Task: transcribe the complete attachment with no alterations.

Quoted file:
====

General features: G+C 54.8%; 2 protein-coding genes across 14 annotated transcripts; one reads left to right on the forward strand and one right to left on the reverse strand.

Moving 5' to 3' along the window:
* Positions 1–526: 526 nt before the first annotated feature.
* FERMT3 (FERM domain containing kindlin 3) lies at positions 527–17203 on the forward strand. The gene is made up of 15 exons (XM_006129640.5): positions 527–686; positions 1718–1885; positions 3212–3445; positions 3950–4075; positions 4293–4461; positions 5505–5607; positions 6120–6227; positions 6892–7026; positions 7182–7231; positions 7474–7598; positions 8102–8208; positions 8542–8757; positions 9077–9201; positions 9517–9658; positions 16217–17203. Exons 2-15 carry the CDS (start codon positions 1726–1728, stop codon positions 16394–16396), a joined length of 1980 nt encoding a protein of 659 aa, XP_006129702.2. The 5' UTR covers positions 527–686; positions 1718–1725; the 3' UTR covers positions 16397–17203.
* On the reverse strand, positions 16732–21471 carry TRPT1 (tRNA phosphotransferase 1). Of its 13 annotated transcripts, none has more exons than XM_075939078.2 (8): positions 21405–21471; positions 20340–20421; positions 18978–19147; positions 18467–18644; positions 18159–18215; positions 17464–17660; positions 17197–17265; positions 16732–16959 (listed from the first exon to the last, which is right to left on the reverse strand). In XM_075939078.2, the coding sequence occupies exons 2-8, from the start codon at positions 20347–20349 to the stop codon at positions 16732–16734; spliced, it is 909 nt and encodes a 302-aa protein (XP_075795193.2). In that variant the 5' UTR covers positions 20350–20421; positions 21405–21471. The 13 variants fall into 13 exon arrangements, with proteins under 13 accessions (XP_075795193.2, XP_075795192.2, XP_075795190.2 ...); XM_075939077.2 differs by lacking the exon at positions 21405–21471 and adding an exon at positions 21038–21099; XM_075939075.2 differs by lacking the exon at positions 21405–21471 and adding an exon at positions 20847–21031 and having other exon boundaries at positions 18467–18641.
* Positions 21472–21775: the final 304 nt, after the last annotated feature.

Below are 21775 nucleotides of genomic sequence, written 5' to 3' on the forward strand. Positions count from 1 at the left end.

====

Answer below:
General features: G+C 54.8%; 2 protein-coding genes across 14 annotated transcripts; one reads left to right on the forward strand and one right to left on the reverse strand.

Moving 5' to 3' along the window:
* Positions 1–526: 526 nt before the first annotated feature.
* FERMT3 (FERM domain containing kindlin 3) lies at positions 527–17203 on the forward strand. The gene is made up of 15 exons (XM_006129640.5): positions 527–686; positions 1718–1885; positions 3212–3445; positions 3950–4075; positions 4293–4461; positions 5505–5607; positions 6120–6227; positions 6892–7026; positions 7182–7231; positions 7474–7598; positions 8102–8208; positions 8542–8757; positions 9077–9201; positions 9517–9658; positions 16217–17203. Exons 2-15 carry the CDS (start codon positions 1726–1728, stop codon positions 16394–16396), a joined length of 1980 nt encoding a protein of 659 aa, XP_006129702.2. The 5' UTR covers positions 527–686; positions 1718–1725; the 3' UTR covers positions 16397–17203.
* On the reverse strand, positions 16732–21471 carry TRPT1 (tRNA phosphotransferase 1). Of its 13 annotated transcripts, none has more exons than XM_075939078.2 (8): positions 21405–21471; positions 20340–20421; positions 18978–19147; positions 18467–18644; positions 18159–18215; positions 17464–17660; positions 17197–17265; positions 16732–16959 (listed from the first exon to the last, which is right to left on the reverse strand). In XM_075939078.2, the coding sequence occupies exons 2-8, from the start codon at positions 20347–20349 to the stop codon at positions 16732–16734; spliced, it is 909 nt and encodes a 302-aa protein (XP_075795193.2). In that variant the 5' UTR covers positions 20350–20421; positions 21405–21471. The 13 variants fall into 13 exon arrangements, with proteins under 13 accessions (XP_075795193.2, XP_075795192.2, XP_075795190.2 ...); XM_075939077.2 differs by lacking the exon at positions 21405–21471 and adding an exon at positions 21038–21099; XM_075939075.2 differs by lacking the exon at positions 21405–21471 and adding an exon at positions 20847–21031 and having other exon boundaries at positions 18467–18641.
* Positions 21472–21775: the final 304 nt, after the last annotated feature.

Below are 21775 nucleotides of genomic sequence, written 5' to 3' on the forward strand. Positions count from 1 at the left end.